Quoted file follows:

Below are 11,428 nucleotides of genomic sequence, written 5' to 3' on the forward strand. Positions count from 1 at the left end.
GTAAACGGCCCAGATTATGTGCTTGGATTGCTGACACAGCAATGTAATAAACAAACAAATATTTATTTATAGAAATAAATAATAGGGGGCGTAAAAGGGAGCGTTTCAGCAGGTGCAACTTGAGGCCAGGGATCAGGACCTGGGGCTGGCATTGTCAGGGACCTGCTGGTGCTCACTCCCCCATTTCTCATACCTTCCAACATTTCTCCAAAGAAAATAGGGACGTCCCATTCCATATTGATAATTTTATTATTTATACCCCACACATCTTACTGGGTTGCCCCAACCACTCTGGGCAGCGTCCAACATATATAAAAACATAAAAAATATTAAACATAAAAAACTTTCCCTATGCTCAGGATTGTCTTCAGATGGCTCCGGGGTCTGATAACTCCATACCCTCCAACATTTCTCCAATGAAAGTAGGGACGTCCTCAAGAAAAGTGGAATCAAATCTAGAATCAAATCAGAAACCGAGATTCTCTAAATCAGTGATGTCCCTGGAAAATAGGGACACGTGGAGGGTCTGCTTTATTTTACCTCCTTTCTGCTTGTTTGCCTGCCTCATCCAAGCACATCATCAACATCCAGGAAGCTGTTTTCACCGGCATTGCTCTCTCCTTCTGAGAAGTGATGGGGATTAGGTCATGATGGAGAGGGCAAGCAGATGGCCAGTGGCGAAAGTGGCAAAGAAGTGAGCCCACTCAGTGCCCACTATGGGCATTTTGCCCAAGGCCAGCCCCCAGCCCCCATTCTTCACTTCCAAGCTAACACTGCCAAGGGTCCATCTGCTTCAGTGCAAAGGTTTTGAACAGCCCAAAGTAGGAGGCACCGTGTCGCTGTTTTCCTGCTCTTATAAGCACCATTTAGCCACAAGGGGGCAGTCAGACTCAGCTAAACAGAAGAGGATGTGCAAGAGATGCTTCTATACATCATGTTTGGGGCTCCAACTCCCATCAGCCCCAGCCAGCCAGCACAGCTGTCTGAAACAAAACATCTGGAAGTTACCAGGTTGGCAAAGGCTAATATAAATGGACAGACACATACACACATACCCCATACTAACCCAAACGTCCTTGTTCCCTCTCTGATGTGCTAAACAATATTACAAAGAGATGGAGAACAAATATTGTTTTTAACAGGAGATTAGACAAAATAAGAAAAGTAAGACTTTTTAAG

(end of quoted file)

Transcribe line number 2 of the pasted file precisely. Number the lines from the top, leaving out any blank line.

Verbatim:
GTAAACGGCCCAGATTATGTGCTTGGATTGCTGACACAGCAATGTAATAAACAAACAAATATTTATTTATAGAAATAAATAATAGGGGGCGTAAAAGGGAGCGTTTCAGCAGGTGCAACTTGAGGCCAGGGATCAGGACCTGGGGCTGGCATTGTCAGGGACCTGCTGGTGCTCACTCCCCCATTTCTCATACCTTCCAACATTTCTCCAAAGAAAATAGGGACGTCCCATTCCATATTGATAATTTTATTATTTATACCCCACACATCTTACTGGGTTGCCCCAACCACTCTGGGCAGCGTCCAACATATATAAAAACATAAAAAATATTAAACATAAAAAACTTTCCCTATGCTCAGGATTGTCTTCAGATGGCTCCGGGGTCTGATAACTCCATACCCTCCAACATTTCTCCAATGAAAGTAGGGACGTCCTCAAGAAAAGTGGAATCAAATCTAGAATCAAATCAGAAACCGAGATTCTCTAAATCAGTGATGTCCCTGGAAAATAGGGACACGTGGAGGGTCTGCTTTATTTTACCTCCTTTCTGCTTGTTTGCCTGCCTCATCCAAGCACATCATCAACATCCAGGAAGCTGTTTTCACCGGCATTGCTCTCTCCTTCTGAGAAGTGATGGGGATTAGGTCATGATGGAGAGGGCAAGCAGATGGCCAGTGGCGAAAGTGGCAAAGAAGTGAGCCCACTCAGTGCCCACTATGGGCATTTTGCCCAAGGCCAGCCCCCAGCCCCCATTCTTCACTTCCAAGCTAACACTGCCAAGGGTCCATCTGCTTCAGTGCAAAGGTTTTGAACAGCCCAAAGTAGGAGGCACCGTGTCGCTGTTTTCCTGCTCTTATAAGCACCATTTAGCCACAAGGGGGCAGTCAGACTCAGCTAAACAGAAGAGGATGTGCAAGAGATGCTTCTATACATCATGTTTGGGGCTCCAACTCCCATCAGCCCCAGCCAGCCAGCACAGCTGTCTGAAACAAAACATCTGGAAGTTACCAGGTTGGCAAAGGCTAATATAAATGGACAGACACATACACACATACCCCATACTAACCCAAACGTCCTTGTTCCCTCTCTGATGTGCTAAACAATATTACAAAGAGATGGAGAACAAATATTGTTTTTAACAGGAGATTAGACAAAATAAGAAAAGTAAGACTTTTTAAG